We discuss different aspects of nested bar dynamics and its effect on the gas flow and fueling of Active Galactic Nuclei. Specifically we focus on the dynamical decoupling between the primary and secondary bars and the gas flow across the bar-bar interface. We analyze the nuclear gaseous bar formation when gas gravity can be neglected or when it dominates. Finally, we discuss the possible effect of flat core, triaxial, dark halos on the formation of galactic bulges and supermassive black holes (SBHs) and argue in favor of SBH-bulge-halo correlation.

  10. Overview of Japanese Activities in Thermoelectrics | Department of Energy

    Office of Energy Efficiency and Renewable Energy (EERE) Indexed Site

    AFDC Printable Version Share this resource Send a link to EERE: Alternative Fuels Data Center Home Page to someone by E-mail Share EERE: Alternative Fuels Data Center Home Page on Facebook Tweet about EERE: Alternative Fuels Data Center Home Page on Twitter Bookmark EERE: Alternative Fuels Data Center Home Page on Google Bookmark EERE: Alternative Fuels DataDepartment of Energy Your Density Isn'tOrigin of Contamination in ManyDepartmentOutreach toTransmissionProgram |andJapanese Activities

  11. Overview of tritium activity in Japan | Department of Energy

    Office of Environmental Management (EM)

    AFDC Printable Version Share this resource Send a link to EERE: Alternative Fuels Data Center Home Page to someone by E-mail Share EERE: Alternative Fuels Data Center Home Page on Facebook Tweet about EERE: Alternative Fuels Data Center Home Page on Twitter Bookmark EERE: Alternative1 First Use of Energy for All Purposes (Fuel and Nonfuel), 2002; Level: National5Sales for4,645 3,625 1,006 492 742 33 1112011 Strategic2 OPAM615_CostNSAR - T en Y earEnergy Ttritium activity in Japan Overview of

  12. 7000 years of paleostorm activity in the NW Mediterranean Sea in response to Holocene climate events

    E-Print Network [OSTI]

    Demouchy, Sylvie

    7000 years of paleostorm activity in the NW Mediterranean Sea in response to Holocene climate for high storm activity in the NW Mediterranean Sea is in agreement with the changes in coast- al under future climate change conditions. Cyclones cause most of the heavy precipitation events in the en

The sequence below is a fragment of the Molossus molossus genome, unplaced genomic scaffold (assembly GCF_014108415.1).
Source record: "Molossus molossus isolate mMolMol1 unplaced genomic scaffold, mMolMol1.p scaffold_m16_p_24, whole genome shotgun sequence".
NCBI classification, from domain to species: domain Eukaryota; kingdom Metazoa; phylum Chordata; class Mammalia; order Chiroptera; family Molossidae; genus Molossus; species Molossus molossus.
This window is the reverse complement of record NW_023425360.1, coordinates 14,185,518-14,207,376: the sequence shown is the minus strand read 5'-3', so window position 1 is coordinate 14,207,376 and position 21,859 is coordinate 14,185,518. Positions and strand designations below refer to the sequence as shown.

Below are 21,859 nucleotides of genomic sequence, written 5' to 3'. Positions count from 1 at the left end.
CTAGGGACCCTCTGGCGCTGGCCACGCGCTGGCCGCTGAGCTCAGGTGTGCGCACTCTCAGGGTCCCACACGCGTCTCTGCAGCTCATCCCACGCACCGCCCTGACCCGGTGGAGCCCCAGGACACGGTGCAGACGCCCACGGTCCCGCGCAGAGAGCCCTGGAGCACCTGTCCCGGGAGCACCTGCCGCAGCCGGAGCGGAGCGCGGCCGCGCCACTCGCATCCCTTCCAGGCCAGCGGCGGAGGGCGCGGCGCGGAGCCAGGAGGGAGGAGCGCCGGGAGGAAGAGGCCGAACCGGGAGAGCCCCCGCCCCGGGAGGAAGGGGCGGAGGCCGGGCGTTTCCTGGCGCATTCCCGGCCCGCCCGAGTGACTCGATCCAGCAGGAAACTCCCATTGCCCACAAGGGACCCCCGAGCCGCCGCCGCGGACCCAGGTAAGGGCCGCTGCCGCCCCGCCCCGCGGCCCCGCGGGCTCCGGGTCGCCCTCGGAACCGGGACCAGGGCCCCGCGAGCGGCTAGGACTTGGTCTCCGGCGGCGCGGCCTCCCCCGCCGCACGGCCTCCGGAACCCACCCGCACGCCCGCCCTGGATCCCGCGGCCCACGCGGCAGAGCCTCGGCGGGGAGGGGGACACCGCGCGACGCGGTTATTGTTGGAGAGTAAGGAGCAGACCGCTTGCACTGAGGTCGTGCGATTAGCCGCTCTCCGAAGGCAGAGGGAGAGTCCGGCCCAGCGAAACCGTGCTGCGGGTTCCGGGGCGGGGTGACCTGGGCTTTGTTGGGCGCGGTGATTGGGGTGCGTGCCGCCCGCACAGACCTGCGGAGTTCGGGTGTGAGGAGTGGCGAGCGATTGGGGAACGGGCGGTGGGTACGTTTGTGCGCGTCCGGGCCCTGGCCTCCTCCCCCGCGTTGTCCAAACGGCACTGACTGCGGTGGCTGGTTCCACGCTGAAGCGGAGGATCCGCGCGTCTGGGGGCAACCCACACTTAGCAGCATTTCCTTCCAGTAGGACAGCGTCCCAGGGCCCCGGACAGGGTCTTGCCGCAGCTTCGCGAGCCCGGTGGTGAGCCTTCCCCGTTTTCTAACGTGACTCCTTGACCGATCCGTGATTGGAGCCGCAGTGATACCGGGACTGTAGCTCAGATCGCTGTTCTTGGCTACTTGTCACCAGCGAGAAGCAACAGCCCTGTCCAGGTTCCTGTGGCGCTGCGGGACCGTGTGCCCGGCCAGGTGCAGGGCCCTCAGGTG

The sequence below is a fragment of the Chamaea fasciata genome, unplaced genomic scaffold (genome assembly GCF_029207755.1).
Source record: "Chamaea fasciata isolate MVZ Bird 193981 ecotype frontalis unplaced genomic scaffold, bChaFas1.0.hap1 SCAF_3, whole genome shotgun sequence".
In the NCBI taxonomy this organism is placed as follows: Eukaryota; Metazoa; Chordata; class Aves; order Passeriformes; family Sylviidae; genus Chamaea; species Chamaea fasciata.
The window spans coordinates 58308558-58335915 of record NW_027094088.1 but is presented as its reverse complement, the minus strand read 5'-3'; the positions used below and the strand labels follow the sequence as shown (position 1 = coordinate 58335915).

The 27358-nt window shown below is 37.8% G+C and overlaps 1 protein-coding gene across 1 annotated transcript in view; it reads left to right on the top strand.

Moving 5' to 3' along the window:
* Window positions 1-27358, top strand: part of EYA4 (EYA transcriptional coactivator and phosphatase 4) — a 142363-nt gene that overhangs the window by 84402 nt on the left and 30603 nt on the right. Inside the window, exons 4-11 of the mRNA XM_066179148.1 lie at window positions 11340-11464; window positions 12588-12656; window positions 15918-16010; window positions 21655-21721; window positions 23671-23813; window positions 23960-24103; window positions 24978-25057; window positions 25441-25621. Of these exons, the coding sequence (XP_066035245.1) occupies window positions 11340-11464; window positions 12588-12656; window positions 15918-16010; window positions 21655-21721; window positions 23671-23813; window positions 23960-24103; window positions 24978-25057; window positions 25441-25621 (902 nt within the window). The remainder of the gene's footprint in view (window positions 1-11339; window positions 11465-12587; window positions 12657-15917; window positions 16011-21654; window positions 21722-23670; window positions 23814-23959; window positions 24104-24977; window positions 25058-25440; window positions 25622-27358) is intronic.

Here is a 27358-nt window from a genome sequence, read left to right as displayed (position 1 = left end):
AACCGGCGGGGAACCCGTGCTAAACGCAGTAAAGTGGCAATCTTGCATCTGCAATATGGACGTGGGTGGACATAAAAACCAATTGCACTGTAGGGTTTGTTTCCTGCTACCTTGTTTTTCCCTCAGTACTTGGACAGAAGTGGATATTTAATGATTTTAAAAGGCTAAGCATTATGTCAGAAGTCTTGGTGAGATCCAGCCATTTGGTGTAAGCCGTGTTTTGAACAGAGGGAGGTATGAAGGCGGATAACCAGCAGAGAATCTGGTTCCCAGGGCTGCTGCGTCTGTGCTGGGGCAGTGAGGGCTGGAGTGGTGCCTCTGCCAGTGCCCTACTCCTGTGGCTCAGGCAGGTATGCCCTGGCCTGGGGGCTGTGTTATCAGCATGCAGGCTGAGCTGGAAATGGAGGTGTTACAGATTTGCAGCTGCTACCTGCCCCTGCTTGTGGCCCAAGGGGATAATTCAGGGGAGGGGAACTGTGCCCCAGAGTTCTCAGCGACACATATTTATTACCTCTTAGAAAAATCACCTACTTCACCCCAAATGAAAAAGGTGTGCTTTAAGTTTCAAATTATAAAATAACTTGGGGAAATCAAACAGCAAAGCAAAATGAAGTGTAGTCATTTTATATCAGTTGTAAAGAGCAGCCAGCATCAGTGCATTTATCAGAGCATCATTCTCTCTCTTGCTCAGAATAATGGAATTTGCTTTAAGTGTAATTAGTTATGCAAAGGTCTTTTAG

13. Internal dynamics and activated processes in Soft-Glassy materials

    E-Print Network [OSTI]

    R. Benzi; M. Sbragaglia; A. Scagliarini; P. Perlekar; M. Bernaschi; S. Succi; F. Toschi

    2014-10-24T23:59:59.000Z

    Plastic rearrangements play a crucial role in the characterization of soft-glassy materials, such as emulsions and foams. Based on numerical simulations of soft-glassy systems, we study the dynamics of plastic rearrangements at the hydrodynamic scales where thermal fluctuations can be neglected. Plastic rearrangements require an energy input, which can be either provided by external sources, or made available through time evolution in the coarsening dynamics, in which the total interfacial area decreases as a consequence of the slow evolution of the dispersed phase from smaller to large droplets/bubbles. We first demonstrate that our hydrodynamic model can quantitatively reproduce such coarsening dynamics. Then, considering periodically oscillating strains, we characterize the number of plastic rearrangements as a function of the external energy-supply, and show that they can be regarded as activated processes induced by a suitable "noise" effect. Here we use the word noise in a broad sense, referring to the internal non-equilibrium dynamics triggered by spatial random heterogeneities and coarsening. Finally, by exploring the interplay between the internal characteristic time-scale of the coarsening dynamics and the external time-scale associated with the imposed oscillating strain, we show that the system exhibits the phenomenon of stochastic resonance, thereby providing further credit to the mechanical activation scenario.

  14. Activation-analysis determination of the gadolinium content in zirconium

    SciTech Connect (OSTI)

    Rudenko, V.S.; Medvedev, A.B.

    1987-05-01T23:59:59.000Z